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Research Spending & Results

Award Detail

Doing Business As Name:Middlebury College
  • Allison W Jacobel
  • (507) 301-1813
Award Date:06/01/2021
Estimated Total Award Amount: $ 206,812
Funds Obligated to Date: $ 206,812
  • FY 2021=$206,812
Start Date:06/01/2021
End Date:05/31/2024
Transaction Type:Grant
Awarding Agency Code:4900
Funding Agency Code:4900
CFDA Number:47.050
Primary Program Source:040100 NSF RESEARCH & RELATED ACTIVIT
Award Title or Description:Collaborative Research: Glacial deep Pacific carbon storage and effects on CaCO3 preservation
Federal Award ID Number:2103000
DUNS ID:020651675
Parent DUNS ID:020651675
Program:Marine Geology and Geophysics
Program Officer:
  • Steven A. Hovan
  • (703) 292-2551

Awardee Location

Awardee Cong. District:00

Primary Place of Performance

Organization Name:Middlebury College
Street:14 Old Chapel Rd.
Cong. District:00

Abstract at Time of Award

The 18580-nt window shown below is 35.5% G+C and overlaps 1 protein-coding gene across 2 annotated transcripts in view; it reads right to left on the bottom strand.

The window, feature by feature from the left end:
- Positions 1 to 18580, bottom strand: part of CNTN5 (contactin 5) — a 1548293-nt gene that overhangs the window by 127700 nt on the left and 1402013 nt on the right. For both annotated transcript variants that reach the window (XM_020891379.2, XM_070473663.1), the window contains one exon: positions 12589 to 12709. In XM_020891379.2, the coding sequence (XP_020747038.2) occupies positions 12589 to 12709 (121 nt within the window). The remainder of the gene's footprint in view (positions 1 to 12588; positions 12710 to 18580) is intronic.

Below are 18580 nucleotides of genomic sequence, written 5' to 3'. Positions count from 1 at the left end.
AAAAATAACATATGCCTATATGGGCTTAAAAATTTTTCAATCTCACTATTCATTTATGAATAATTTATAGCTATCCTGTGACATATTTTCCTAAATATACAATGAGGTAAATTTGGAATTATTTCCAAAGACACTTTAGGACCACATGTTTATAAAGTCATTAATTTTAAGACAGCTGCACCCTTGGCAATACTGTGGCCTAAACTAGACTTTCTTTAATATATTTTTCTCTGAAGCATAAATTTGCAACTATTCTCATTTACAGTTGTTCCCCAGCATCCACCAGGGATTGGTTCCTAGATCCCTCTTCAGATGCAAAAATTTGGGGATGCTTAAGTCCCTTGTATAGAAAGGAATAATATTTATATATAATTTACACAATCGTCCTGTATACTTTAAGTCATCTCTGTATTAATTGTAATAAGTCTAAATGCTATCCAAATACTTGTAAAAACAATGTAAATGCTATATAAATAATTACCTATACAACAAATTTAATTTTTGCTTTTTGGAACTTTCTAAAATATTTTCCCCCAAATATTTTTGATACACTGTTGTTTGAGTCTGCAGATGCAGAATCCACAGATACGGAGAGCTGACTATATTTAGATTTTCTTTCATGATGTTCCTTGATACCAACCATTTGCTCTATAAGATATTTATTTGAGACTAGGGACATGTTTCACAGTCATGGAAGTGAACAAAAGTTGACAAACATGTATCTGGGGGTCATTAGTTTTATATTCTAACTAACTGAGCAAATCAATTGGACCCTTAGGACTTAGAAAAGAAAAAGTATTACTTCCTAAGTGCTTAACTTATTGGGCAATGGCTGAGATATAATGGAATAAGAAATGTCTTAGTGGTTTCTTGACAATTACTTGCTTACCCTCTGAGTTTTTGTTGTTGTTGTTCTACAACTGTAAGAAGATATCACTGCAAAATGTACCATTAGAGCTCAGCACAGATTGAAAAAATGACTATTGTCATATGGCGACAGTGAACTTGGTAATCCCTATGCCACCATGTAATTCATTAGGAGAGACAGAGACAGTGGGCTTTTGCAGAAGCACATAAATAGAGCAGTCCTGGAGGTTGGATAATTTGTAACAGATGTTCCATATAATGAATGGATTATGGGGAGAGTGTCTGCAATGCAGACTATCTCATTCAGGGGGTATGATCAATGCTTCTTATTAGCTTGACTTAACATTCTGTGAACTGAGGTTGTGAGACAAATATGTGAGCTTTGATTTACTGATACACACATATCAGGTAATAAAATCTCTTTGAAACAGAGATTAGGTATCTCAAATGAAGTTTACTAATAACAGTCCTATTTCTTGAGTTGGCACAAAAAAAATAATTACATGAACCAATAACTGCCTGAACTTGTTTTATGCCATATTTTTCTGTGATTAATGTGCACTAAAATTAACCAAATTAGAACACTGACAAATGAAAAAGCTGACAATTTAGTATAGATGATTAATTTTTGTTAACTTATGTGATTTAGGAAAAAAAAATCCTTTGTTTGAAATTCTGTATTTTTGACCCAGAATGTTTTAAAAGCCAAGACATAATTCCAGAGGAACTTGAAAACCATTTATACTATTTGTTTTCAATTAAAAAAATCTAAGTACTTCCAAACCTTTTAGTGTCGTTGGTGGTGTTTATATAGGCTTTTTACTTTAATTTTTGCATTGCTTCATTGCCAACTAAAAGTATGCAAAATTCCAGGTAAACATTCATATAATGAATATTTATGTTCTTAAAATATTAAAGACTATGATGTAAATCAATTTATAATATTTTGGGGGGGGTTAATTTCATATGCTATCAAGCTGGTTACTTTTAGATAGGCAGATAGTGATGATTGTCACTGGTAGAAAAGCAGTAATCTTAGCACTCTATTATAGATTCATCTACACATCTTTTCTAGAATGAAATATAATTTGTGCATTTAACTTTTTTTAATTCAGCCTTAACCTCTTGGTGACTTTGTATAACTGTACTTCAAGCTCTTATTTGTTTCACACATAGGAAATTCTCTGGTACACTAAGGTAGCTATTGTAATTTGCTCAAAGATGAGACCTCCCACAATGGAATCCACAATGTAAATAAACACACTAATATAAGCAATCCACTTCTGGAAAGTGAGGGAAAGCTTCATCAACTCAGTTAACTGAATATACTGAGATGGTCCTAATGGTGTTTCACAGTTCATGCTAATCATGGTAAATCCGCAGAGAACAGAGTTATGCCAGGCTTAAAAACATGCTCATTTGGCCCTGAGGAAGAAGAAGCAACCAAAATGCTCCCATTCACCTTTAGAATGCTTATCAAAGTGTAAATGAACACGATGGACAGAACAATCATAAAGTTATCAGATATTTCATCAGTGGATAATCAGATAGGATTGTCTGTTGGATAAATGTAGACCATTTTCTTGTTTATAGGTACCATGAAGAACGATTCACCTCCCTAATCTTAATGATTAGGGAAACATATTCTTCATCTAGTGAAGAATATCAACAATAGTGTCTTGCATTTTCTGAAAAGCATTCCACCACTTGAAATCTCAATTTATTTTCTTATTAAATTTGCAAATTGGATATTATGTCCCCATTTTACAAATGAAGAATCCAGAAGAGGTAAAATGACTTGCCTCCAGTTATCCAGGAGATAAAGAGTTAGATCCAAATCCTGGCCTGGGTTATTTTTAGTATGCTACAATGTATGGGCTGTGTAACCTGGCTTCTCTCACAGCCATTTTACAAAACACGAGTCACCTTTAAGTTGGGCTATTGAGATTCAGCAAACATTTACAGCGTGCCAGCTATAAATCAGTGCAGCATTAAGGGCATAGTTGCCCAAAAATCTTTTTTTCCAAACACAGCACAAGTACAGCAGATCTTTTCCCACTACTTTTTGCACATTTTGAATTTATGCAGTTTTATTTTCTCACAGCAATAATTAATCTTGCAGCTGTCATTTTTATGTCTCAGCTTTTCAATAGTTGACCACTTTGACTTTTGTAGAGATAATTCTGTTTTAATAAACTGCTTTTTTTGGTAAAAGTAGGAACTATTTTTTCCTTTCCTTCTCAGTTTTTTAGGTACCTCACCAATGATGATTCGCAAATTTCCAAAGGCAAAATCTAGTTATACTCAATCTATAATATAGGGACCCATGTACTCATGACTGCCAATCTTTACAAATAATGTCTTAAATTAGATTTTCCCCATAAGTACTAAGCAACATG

The oceans are threatened by climate change, and understanding how they will respond to higher CO2 levels has never been more important. Past changes in the ocean’s carbon cycle can provide data to check and improve models that help us predict future changes. These data can also help us ‘balance’ Earth’s carbon budget by showing where and how much carbon was stored in the ocean at times when the Earth has been much colder. Research will be carried out by two early career, female scientists and includes roles for college and graduate students. This work also increases access to information about climate change by creating activities for high school classrooms. This work advances discovery, integrates research and education, increases the participation of underrepresented groups in the geosciences, and fosters the inclusion of the public in fundamental science research. This project is jointly funded by OCE-Marine Geology and Geophysics (OCE-MGG) and the Established Program to Stimulate Competitive Research (EPSCoR). Despite the importance of understanding whole-ocean carbon system changes in glacial periods, and the volumetric dominance of the Pacific Ocean, the Atlantic Ocean has been the primary locus of most quantitative carbon cycle reconstructions. This means that longstanding questions about Pacific carbon storage and dissolution feedbacks remain largely unanswered. The Pacific Ocean’s carbon budget in the past will be explored using several geochemical proxies. The B/Ca ratio of benthic foraminifera is a state-of-the-art proxy for examining these questions, as it records the difference between seawater’s carbonate ion concentration and its concentration at saturation Delta[CO32-]. The research plan pairs this new proxy with classical methods of reconstructing carbon cycle changes in the deep ocean including planktonic foraminifera species assemblages and individual weights, calcium carbonate fluxes, carbon isotope analysis of benthic foraminifera, and reconstructions of organic carbon fluxes (Baxs). The multiproxy approach is designed to constrain different carbon cycle feedbacks, and to calibrate less expensive microscope-based techniques in an effort to harness the wealth of existing paleoclimate datasets for quantitative reconstructions and model-data cross validation. This award reflects NSF's statutory mission and has been deemed worthy of support through evaluation using the Foundation's intellectual merit and broader impacts review criteria.

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